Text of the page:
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The Old Isn't Enough

If there is going to be a new wine of the Spirit that’s poured out, then we must learn how to become a new wineskin.

And if there is one thing the church needs right now, it’s new wine.

We need the Holy Spirit.

We need to be completely and utterly immersed in Him.

We need a greater baptism.

After the waiting disciples themselves were baptized in the Holy Spirit in the upper room, suddenly, by the supernatural power and grace of God, these uneducated men began declaring the mysteries of God in languages they were never taught as the Spirit gave them utterance.

The Jews that were gathered in Jerusalem that day to celebrate Pentecost or the Feast of Harvest heard the disciples and were bewildered.

A true sign and wonder was taking place before them as they beheld it with their eyes and heard it with their ears.

Some were astonished while others mocked and said, “They are full of sweet wine” (Acts 2:13).

New wine is always the sweetest.

In the same way that wine has an intoxicating effect on those who consume it, so does the Holy Spirit on those who are baptized with Him.

The effects of drunkenness with alcohol is merely a perversion of what it means to be intoxicated with the Holy Spirit.

Both have the ability to influence an individual.

But only one has the ability to impart the power that is necessary to live and demonstrate the Christian life.

Through the born again experience, the disciples became a new wineskin that was able to contain this new thing that God was doing.

Because of the death, burial, and resurrection of Christ, the promise that God would pour out His Spirit on all flesh, as prophesied by the prophet Joel, has now become a reality.

But I do not believe we have seen nor experienced the full measure of this promise.

Recently, I was reminiscing about the first time I was baptized in the Holy Spirit and the many wonderful things that followed my experience.

I had the privilege of leading meetings where there were times when a corporate baptism in the Spirit broke out.

I bore witness to visitations of God that lasted for hours and brought immediate transformation and deliverance to people.

I saw demons cast out and healings take place.

And although I still see some of those things happen today, it’s not nearly in the same quantity or with the same potency that I had once seen them.

In some ways, I feel like that first baptism in the Spirit has stretched this wineskin called Brian Connolly as far as he can be stretched… and I need to become a new wineskin.

The process begins with me first seeing my need for more and humbling myself in prayer.

I’m convicted.

I cannot afford to live off of the wine that was given me in 2010.

It feels like it has run out.

The things I used to see and the things that once felt so effortless seem like a distant memory.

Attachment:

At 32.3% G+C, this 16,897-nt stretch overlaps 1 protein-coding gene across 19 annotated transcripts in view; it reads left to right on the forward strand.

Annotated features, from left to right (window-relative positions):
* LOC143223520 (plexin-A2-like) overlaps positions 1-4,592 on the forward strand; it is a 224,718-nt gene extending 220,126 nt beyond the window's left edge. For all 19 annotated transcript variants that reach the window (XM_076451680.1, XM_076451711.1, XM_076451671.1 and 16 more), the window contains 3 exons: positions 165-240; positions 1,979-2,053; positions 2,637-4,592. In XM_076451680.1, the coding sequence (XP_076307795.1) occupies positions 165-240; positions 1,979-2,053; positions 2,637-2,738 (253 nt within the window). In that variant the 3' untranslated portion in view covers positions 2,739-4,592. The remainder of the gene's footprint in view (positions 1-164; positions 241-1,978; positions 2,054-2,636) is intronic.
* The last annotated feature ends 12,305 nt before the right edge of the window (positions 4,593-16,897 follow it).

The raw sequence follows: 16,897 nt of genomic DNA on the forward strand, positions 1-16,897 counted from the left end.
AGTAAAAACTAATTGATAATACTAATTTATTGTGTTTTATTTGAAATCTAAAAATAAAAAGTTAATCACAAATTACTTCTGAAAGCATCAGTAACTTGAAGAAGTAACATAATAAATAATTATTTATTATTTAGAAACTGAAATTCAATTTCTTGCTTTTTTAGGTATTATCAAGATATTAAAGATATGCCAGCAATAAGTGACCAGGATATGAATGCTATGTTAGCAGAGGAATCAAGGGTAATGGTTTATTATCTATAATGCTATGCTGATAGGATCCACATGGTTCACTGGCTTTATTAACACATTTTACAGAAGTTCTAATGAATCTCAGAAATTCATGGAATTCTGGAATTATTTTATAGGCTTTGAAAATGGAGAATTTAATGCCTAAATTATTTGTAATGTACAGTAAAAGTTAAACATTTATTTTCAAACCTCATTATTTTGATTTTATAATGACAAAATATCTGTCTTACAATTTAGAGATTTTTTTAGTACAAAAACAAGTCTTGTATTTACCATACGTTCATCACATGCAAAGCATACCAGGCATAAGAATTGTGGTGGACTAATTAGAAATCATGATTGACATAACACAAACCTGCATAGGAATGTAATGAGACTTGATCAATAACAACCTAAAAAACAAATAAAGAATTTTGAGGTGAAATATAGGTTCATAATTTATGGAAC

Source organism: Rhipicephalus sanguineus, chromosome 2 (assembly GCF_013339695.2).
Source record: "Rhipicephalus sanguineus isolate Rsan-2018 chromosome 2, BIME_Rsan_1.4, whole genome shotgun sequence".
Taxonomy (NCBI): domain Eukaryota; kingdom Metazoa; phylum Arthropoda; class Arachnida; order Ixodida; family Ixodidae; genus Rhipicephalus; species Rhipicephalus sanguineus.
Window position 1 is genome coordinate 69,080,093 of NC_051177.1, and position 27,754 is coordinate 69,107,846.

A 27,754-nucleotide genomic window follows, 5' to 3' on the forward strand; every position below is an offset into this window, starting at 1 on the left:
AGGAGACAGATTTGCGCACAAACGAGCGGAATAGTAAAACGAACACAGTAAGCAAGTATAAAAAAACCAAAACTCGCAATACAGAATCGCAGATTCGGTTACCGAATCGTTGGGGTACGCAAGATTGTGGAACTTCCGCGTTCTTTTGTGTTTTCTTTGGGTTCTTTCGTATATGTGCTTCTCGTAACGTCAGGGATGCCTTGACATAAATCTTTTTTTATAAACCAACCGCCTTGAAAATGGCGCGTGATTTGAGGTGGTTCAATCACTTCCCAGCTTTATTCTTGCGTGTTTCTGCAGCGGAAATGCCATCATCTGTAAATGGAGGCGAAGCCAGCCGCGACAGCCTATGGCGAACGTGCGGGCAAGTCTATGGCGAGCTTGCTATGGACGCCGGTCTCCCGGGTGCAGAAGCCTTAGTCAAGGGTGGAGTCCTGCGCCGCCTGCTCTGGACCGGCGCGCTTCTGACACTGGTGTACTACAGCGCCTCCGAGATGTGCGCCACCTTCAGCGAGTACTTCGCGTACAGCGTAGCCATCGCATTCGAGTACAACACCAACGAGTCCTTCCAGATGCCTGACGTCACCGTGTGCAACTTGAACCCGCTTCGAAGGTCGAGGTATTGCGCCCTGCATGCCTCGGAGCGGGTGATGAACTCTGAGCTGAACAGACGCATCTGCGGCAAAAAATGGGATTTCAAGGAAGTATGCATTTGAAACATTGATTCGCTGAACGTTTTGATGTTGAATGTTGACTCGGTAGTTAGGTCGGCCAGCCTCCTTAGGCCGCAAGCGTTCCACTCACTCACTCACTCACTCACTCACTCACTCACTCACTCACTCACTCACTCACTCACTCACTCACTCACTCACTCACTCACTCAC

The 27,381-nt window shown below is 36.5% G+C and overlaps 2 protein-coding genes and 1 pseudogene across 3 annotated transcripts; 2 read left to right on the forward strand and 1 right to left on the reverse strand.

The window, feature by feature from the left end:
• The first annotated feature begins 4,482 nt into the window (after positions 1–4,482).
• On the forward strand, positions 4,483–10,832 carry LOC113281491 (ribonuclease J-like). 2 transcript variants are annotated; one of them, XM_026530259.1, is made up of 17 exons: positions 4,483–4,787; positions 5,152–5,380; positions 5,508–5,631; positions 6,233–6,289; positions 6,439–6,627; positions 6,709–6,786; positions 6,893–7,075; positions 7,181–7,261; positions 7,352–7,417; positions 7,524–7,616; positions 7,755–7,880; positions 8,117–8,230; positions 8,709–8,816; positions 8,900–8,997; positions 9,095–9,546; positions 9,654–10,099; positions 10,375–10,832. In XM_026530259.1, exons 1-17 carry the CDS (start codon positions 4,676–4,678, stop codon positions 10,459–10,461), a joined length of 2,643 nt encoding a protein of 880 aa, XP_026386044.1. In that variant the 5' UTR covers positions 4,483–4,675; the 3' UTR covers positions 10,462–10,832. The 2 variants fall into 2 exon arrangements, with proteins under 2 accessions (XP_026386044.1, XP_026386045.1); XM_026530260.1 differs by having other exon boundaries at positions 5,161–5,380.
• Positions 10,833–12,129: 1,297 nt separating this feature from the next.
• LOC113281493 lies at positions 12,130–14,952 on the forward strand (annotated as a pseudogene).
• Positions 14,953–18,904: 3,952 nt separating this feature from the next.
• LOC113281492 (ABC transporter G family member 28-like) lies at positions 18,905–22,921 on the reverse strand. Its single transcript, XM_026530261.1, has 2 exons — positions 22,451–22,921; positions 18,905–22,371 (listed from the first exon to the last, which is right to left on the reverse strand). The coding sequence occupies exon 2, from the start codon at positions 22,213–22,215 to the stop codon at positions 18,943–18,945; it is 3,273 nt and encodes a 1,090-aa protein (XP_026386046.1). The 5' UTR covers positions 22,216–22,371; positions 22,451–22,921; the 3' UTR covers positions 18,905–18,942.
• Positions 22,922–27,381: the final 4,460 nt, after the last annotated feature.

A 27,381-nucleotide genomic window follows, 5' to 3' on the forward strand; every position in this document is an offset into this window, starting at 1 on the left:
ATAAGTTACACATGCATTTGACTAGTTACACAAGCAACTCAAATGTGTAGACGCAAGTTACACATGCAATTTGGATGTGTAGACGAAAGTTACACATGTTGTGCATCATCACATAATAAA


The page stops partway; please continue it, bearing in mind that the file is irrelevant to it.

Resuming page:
Where I currently am is not enough.

What I currently possess isn’t enough.

I need a fresh baptism in the Spirit.

I need to be immersed.

I want to be under the complete influence and control of the Holy Spirit.

I don’t want to live off of yesterday’s testimonies.

I never want the old to be enough.

The new normal in the world demands a new normal within me.

The need of the moment always demands a response… and I believe the world is starving and looking for what only the Holy Spirit can provide.

New wine must be placed into fresh wineskins… Wineskins that are pliable, flexible, and stretchable and able to contain the expansion of God’s kingdom in them and through them.

If you place new wine into old wineskins, the new wine will burst the old wineskin… AND… it will be spilled out (see Luke 5:37).

I don’t want to miss or ruin what God wants to fill me with.

I don’t want to settle for what God did in the past… Although, there will be those who, after they have drunk old wine, will say, “The old is good enough” (Luke 5:39).

Unfortunately, the old isn’t good enough.

Is what we are currently doing working?

Are we effective?

Is it leading to the salvation of thousands?

Is there a sense of awe among us?

Are signs and wonders the norm?

Is there a longing to pray and to fellowship with one another?

Are we fully devoted to the teachings in the scriptures?

Are we radically generous?

If not, something is missing…

These are just some of the characteristics that described the early church and there is only one person to blame: The Holy Spirit.

We need Him, guys.

Dear reader, we need new wine.

Let the onlookers mock us if they wish, but I’d rather be filled with the Holy Spirit and laughed at than remain as I am now.

Come, Holy Spirit.

- Brian Connolly, Faith Like Birds


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